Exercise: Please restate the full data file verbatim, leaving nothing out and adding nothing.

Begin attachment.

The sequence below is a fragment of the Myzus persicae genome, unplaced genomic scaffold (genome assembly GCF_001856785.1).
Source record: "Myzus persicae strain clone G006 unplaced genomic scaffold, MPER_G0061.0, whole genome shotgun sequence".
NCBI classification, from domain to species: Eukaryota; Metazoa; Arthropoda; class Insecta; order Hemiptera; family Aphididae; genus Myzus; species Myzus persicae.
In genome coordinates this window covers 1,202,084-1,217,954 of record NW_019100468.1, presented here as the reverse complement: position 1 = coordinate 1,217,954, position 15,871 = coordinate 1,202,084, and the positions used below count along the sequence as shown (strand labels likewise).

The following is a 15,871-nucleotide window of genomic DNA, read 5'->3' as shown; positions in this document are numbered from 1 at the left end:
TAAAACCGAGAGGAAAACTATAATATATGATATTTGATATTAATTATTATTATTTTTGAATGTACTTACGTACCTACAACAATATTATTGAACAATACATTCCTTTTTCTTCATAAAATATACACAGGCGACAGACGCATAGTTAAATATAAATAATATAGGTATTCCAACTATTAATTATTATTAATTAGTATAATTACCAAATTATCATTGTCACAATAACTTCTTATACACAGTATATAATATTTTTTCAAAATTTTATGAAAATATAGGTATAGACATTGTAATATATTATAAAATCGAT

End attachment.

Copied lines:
The sequence below is a fragment of the Myzus persicae genome, unplaced genomic scaffold (genome assembly GCF_001856785.1).
Source record: "Myzus persicae strain clone G006 unplaced genomic scaffold, MPER_G0061.0, whole genome shotgun sequence".
NCBI classification, from domain to species: Eukaryota; Metazoa; Arthropoda; class Insecta; order Hemiptera; family Aphididae; genus Myzus; species Myzus persicae.
In genome coordinates this window covers 1,202,084-1,217,954 of record NW_019100468.1, presented here as the reverse complement: position 1 = coordinate 1,217,954, position 15,871 = coordinate 1,202,084, and the positions used below count along the sequence as shown (strand labels likewise).

The following is a 15,871-nucleotide window of genomic DNA, read 5'->3' as shown; positions in this document are numbered from 1 at the left end:
TAAAACCGAGAGGAAAACTATAATATATGATATTTGATATTAATTATTATTATTTTTGAATGTACTTACGTACCTACAACAATATTATTGAACAATACATTCCTTTTTCTTCATAAAATATACACAGGCGACAGACGCATAGTTAAATATAAATAATATAGGTATTCCAACTATTAATTATTATTAATTAGTATAATTACCAAATTATCATTGTCACAATAACTTCTTATACACAGTATATAATATTTTTTCAAAATTTTATGAAAATATAGGTATAGACATTGTAATATATTATAAAATCGAT